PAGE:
SEATTLE, WA – Vince Keenan had never tried the cocktail known as the Journalist before, but he had a perfectly valid reason to make one at his home bar.

“I already had the ingredients,” Mr. Keenan said. “Every one of them. Even the lemon. Kind of a lucky break, really.”

Over recent years, Mr. Keenan has developed a taste for mixed drinks, amassing a considerable collection of books dedicated to alcoholic libations and regularly preparing them for himself and his wife, who asked not to be identified by name.

“I wouldn’t say I’m a cocktail expert. More a cocktail enthusiast,” Mr. Keenan said with what he hoped was a twinkle in his eye but was in fact more likely mild astigmatism. “I’m always happy to experiment, especially with what I already have on hand.”

Pictured: A journalist
In this most recent instance, that would include curaçao. “I’ve been raving about Pierre Ferrand Dry Curaçao for a while now. Ever since I bought a bottle, really,” Mr. Keenan said, turning to his sparsely-trafficked website for proof. He added that he had become quite a fan of the orange liqueur, based on a nineteenth-century formulation, because of the presence of brandy, which he described as “stout.” “As in strong, not as in the beer,” Mr. Keenan clarified with a wholly unnecessary chuckle. “I was looking for other drinks I could make with it and came across the Journalist.”

The adult beverage in question first appeared in the storied Savoy Cocktail Book, a compendium of mixed drinks first published in 1930 and assembled by Harry Craddock, an American bartender who emigrated to the United Kingdom during Prohibition to pursue his craft. Unlike many of the other cocktails featured in Mr. Craddock’s book, the Journalist was largely forgotten, seldom appearing in subsequent titles on the subject. “Somehow it survived into my copy of Patrick Gavin Duffy’s Official Mixer’s Manual,” Mr. Keenan said, scrambling to retrieve his edition of the book even though no one had asked him to. “It’s where I first found it.”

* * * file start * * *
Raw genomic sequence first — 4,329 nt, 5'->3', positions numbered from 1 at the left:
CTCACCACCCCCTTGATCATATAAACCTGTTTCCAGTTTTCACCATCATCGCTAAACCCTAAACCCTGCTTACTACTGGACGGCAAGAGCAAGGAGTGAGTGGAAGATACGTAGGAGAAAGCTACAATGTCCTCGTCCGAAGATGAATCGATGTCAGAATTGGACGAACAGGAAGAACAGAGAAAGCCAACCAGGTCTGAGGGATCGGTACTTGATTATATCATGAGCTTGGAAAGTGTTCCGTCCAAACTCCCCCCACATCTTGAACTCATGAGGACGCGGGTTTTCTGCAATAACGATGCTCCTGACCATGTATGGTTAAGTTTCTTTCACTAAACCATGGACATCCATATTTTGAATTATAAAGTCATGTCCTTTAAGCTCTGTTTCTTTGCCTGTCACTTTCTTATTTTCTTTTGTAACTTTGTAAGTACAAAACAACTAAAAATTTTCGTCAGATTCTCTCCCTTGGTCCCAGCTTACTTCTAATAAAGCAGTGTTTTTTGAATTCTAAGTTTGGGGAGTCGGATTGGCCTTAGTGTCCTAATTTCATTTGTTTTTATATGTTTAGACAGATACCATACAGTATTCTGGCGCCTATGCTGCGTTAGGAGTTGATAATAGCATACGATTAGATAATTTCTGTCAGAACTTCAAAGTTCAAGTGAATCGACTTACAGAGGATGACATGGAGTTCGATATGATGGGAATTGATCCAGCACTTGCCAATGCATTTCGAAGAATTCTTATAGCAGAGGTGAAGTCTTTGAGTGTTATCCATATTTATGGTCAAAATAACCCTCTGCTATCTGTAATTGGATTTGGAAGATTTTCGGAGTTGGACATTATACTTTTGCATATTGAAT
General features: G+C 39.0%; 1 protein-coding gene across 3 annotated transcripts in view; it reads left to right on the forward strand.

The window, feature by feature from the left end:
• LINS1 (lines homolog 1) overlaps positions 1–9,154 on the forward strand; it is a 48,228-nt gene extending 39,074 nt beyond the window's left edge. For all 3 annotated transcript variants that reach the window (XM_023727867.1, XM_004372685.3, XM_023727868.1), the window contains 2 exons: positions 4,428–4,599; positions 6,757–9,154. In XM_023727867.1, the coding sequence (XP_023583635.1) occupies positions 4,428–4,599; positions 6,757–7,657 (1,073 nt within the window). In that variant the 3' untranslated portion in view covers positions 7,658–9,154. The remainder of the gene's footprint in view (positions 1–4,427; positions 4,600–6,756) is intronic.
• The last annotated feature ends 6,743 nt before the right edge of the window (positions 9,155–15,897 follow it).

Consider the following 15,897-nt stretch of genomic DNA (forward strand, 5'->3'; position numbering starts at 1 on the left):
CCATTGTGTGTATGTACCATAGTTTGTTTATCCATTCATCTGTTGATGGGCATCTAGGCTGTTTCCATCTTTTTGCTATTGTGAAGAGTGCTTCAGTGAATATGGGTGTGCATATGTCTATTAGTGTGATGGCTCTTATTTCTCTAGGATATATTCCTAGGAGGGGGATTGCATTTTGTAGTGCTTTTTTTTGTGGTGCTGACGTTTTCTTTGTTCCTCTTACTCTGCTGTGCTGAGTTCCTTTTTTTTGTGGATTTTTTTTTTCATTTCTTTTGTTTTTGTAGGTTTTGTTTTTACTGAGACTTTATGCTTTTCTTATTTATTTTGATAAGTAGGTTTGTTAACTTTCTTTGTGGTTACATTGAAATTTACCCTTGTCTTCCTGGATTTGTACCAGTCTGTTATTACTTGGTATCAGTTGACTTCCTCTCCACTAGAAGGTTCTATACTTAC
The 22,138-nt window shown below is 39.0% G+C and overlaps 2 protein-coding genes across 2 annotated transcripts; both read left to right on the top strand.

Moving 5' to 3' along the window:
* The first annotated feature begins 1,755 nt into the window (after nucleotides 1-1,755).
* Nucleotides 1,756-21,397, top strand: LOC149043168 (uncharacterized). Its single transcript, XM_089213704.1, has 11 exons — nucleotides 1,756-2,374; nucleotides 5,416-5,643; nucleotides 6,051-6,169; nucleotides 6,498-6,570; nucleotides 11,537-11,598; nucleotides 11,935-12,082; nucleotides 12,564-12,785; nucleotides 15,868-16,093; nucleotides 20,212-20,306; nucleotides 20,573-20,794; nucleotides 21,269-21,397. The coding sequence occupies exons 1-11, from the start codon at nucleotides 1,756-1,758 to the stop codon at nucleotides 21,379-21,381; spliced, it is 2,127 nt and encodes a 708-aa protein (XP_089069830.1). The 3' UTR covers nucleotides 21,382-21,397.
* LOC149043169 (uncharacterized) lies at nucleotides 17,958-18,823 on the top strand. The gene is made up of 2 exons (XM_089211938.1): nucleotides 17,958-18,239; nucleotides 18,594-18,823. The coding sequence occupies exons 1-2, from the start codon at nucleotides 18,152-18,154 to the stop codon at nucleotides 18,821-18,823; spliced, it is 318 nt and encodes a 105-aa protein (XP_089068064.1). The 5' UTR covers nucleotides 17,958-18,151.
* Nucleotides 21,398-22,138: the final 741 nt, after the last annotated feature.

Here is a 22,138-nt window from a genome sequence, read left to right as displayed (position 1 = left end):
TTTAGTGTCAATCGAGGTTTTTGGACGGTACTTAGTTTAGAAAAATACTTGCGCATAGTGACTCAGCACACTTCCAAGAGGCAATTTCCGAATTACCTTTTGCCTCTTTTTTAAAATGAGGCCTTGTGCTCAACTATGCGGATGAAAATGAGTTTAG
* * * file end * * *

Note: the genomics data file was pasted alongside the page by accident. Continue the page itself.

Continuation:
To some extent Mr. Keenan was not surprised by the Journalist’s neglected status, because of its similarity to a far-better known concoction. “It’s basically a perfect martini with a sharp citrus kick,” Mr. Keenan said, explaining that by “perfect” he meant the cocktail contained equal portions of both sweet and dry vermouth. The citrus kick comes courtesy of lemon juice and Mr. Keenan’s favored new ingredient curaçao, which are used sparingly but to great effect. Mr. Keenan again credits the brandy present in the curaçao. “I think it tethers the hints of lemon and bitter orange, lets them shine through the gin. The drink retains the crispness and clarity of a martini, but with a burst of citrus that makes it sort of sprightly. I can say that, right? Sprightly? I always feel self-conscious using words like that when talking about drinks. Or any subject, really.” He went on to provide several examples, ending in a protracted crying jag.

Pictured: A different Journalist
Mr. Keenan also appreciated the Journalist’s judicious use of bitters, which he viewed as a nod to tradition. “It’s a variation on a martini, after all, and originally that meant bitters. The recipe calls for Angostura, but any aromatic variety will do. I wouldn’t make this drink without them.”

This experiment proving a success, Mr. Keenan was asked what he planned to do next. “I don’t really know,” he said. “Typically I don’t put much forethought into this. More often than not it’s based on whatever I have lying around. Like the Bénédictine I picked up the other day. Where did I put that?” He went in search of the recently acquired bottle. When he did not return after several hours, the interview drew to a close.

- 30 -

The Journalist

2 oz. gin
½ oz. dry vermouth
½ oz. sweet vermouth
2 dashes curaçao
2 dashes lemon juice
1 dash Angostura or aromatic bitters

Shake. Strain. Garnish with a lemon peel.

Want more Cocktail of the Week? The first fifty-two essays are available in the Kindle bestseller DOWN THE HATCH: ONE MAN’S ONE YEAR ODYSSEY THROUGH CLASSIC COCKTAIL RECIPES AND LORE. Buy it now at Amazon.com.

Wednesday, December 04, 2013

Down The Hatch: Repeal Day Blowout!